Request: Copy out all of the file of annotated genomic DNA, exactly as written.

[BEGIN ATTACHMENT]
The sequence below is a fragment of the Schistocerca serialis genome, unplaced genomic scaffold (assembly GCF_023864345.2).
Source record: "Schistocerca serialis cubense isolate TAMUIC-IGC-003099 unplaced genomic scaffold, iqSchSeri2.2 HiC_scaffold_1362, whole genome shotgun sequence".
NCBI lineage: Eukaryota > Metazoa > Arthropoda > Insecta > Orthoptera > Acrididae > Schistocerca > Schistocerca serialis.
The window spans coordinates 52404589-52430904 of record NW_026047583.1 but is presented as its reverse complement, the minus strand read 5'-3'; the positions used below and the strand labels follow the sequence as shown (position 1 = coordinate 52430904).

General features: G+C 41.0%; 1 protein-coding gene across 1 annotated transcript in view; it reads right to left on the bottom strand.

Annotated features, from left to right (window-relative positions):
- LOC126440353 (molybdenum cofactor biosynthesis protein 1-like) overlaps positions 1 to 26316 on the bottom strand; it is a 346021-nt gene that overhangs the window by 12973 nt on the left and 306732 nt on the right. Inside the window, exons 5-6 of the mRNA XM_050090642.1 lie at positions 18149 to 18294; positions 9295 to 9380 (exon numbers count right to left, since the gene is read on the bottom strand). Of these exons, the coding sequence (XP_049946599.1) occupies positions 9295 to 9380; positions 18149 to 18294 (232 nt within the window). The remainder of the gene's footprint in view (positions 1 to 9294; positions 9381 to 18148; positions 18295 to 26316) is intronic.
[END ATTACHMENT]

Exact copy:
The sequence below is a fragment of the Schistocerca serialis genome, unplaced genomic scaffold (assembly GCF_023864345.2).
Source record: "Schistocerca serialis cubense isolate TAMUIC-IGC-003099 unplaced genomic scaffold, iqSchSeri2.2 HiC_scaffold_1362, whole genome shotgun sequence".
NCBI lineage: Eukaryota > Metazoa > Arthropoda > Insecta > Orthoptera > Acrididae > Schistocerca > Schistocerca serialis.
The window spans coordinates 52404589-52430904 of record NW_026047583.1 but is presented as its reverse complement, the minus strand read 5'-3'; the positions used below and the strand labels follow the sequence as shown (position 1 = coordinate 52430904).

General features: G+C 41.0%; 1 protein-coding gene across 1 annotated transcript in view; it reads right to left on the bottom strand.

Annotated features, from left to right (window-relative positions):
- LOC126440353 (molybdenum cofactor biosynthesis protein 1-like) overlaps positions 1 to 26316 on the bottom strand; it is a 346021-nt gene that overhangs the window by 12973 nt on the left and 306732 nt on the right. Inside the window, exons 5-6 of the mRNA XM_050090642.1 lie at positions 18149 to 18294; positions 9295 to 9380 (exon numbers count right to left, since the gene is read on the bottom strand). Of these exons, the coding sequence (XP_049946599.1) occupies positions 9295 to 9380; positions 18149 to 18294 (232 nt within the window). The remainder of the gene's footprint in view (positions 1 to 9294; positions 9381 to 18148; positions 18295 to 26316) is intronic.